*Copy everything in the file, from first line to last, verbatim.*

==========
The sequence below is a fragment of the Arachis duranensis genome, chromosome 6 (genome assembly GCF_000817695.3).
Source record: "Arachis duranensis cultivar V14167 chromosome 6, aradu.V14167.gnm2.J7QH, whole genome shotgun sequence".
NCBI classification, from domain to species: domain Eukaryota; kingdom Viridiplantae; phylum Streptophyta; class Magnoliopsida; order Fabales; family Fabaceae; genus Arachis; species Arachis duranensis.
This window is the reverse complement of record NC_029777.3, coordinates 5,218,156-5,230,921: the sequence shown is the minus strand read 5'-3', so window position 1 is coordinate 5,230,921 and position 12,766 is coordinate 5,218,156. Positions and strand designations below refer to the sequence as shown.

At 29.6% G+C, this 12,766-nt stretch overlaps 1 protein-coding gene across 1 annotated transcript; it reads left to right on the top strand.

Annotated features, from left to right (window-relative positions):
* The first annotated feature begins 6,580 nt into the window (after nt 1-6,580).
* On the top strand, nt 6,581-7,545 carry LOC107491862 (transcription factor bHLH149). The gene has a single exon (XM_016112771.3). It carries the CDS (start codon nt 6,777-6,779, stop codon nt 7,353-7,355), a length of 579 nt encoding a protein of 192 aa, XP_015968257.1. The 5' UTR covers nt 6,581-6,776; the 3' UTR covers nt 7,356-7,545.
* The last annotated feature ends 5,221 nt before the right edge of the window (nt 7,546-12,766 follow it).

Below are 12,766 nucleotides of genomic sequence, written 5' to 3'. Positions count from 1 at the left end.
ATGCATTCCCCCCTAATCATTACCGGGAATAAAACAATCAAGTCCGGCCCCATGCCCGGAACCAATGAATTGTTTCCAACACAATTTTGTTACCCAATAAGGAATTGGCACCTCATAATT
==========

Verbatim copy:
The sequence below is a fragment of the Arachis duranensis genome, chromosome 6 (genome assembly GCF_000817695.3).
Source record: "Arachis duranensis cultivar V14167 chromosome 6, aradu.V14167.gnm2.J7QH, whole genome shotgun sequence".
NCBI classification, from domain to species: domain Eukaryota; kingdom Viridiplantae; phylum Streptophyta; class Magnoliopsida; order Fabales; family Fabaceae; genus Arachis; species Arachis duranensis.
This window is the reverse complement of record NC_029777.3, coordinates 5,218,156-5,230,921: the sequence shown is the minus strand read 5'-3', so window position 1 is coordinate 5,230,921 and position 12,766 is coordinate 5,218,156. Positions and strand designations below refer to the sequence as shown.

At 29.6% G+C, this 12,766-nt stretch overlaps 1 protein-coding gene across 1 annotated transcript; it reads left to right on the top strand.

Annotated features, from left to right (window-relative positions):
* The first annotated feature begins 6,580 nt into the window (after nt 1-6,580).
* On the top strand, nt 6,581-7,545 carry LOC107491862 (transcription factor bHLH149). The gene has a single exon (XM_016112771.3). It carries the CDS (start codon nt 6,777-6,779, stop codon nt 7,353-7,355), a length of 579 nt encoding a protein of 192 aa, XP_015968257.1. The 5' UTR covers nt 6,581-6,776; the 3' UTR covers nt 7,356-7,545.
* The last annotated feature ends 5,221 nt before the right edge of the window (nt 7,546-12,766 follow it).

Below are 12,766 nucleotides of genomic sequence, written 5' to 3'. Positions count from 1 at the left end.
ATGCATTCCCCCCTAATCATTACCGGGAATAAAACAATCAAGTCCGGCCCCATGCCCGGAACCAATGAATTGTTTCCAACACAATTTTGTTACCCAATAAGGAATTGGCACCTCATAATT